- With less shortness of breath you may need less medication, which reduces your chances of experiencing undesirable side effects including fluid retention.
What Does Roflumilast Do?
Roflumilast inhibits the actions of a certain enzyme, resulting in a decrease in inflammation. This is very important because inflammation causes the formation of abnormal lung tissue, a process called fibrosis.
Scar tissue, which is a type of connective tissue, replaces cells within your lungs. As a result, you have fewer lung cells, which in turn decreases your ability to take in oxygen and rid your body of excess carbon dioxide. Fibrotic tissues are hard and inflexible. Breathing becomes less effective, painful and difficult if scar tissue is present.
Inflammation causes swelling and narrowing of your air passages, preventing air from moving freely. In addition to making the work of breathing harder, this can result in fluid building up within your lungs, and can affect your heart too. You may develop serious conditions, such as congestive heart failure and pulmonary edema. These conditions often require hospitalization.
Poor air movement coupled with fluid accumulation within your lungs makes a perfect breeding ground for bacteria to lodge and grow. Your chance of contracting pneumonia increases if secretions pool. It is also harder to cough them up and increases shortness of breath.
How is Roflumilast Used?
The drug may be prescribed if you have moderate to severe COPD symptoms. It is most commonly prescribed to people who have chronic bronchitis, frequent flare-ups, and require the frequent use of inhalers.
Roflumilast is not for people with mild COPD. Consult with your health care professional in order to determine whether it may be beneficial for you or not. The prescribing professional or your pharmacist will give you specific information about the medication and its use.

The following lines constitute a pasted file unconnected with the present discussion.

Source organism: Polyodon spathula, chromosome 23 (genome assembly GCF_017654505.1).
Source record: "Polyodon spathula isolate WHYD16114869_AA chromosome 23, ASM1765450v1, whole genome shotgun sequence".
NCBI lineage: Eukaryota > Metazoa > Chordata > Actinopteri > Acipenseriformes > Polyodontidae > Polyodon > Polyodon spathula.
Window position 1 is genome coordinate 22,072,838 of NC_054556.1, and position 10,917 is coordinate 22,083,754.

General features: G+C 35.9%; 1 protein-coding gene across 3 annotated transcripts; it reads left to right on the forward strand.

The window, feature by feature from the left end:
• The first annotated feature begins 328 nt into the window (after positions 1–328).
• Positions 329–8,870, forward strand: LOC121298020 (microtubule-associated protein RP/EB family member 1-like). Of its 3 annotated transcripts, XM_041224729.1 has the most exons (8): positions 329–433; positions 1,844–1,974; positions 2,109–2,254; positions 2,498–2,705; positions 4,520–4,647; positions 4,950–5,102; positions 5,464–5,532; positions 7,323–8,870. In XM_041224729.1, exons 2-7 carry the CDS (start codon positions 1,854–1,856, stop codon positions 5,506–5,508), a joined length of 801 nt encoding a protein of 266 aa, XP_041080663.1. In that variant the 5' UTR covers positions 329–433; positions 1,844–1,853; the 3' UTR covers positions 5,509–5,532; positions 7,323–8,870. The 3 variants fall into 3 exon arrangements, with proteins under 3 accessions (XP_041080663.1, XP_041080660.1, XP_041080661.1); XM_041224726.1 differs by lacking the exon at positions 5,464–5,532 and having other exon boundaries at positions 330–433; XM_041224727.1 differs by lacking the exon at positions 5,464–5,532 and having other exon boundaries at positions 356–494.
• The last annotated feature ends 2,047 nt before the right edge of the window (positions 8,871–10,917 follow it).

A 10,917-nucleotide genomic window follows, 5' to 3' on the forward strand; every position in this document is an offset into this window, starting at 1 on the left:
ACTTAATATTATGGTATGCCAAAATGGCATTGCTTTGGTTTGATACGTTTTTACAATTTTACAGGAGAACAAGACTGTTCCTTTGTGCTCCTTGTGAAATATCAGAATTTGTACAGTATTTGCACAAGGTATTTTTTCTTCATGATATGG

If your health care professional prescribes roflumilast, it is likely that you will continue to need your regular COPD medications, including inhaled bronchodilators. You may still need steroids in order to open up your air passages and relieve swelling within your airways.
Side Effects of Roflumilast
The most common side effects of the drug include anxiety, depression and insomnia. Contact your health care provider if you experience changes in mood. If you have a history of anxiety, depression or suicidal thoughts, notify your doctor if they are considering ordering roflumilast.
Diarrhea, weight loss and nausea may occur. Monitor your weight regularly. If an unexplained weight loss occurs, notify the prescriber.
Your health care prescriber should reduce the dosage of the medication if you have kidney disease or mild liver illness. According to the U.S. manufacturer you should not take the drug if you have severe liver disease.
Increased rates of prostate and lung cancer have been reported among roflumilast users. You should not take this medication if you take certain medications which are prescribed to control seizures as the roflumilast may not work.
Is Roflumilast Helpful?
You and your health care provider need to weigh the risks and benefits of any drug, including roflumilast, prior to and during treatment.
Roflumilast may help to reduce flare-ups and preserve the health of your lungs, but the drug is not safe for everyone. For example, if you are underweight and the drug causes weight loss, this may impair your health.
Ask your health care provider about the new findings regarding drug tolerance, inflammation and cancer risk.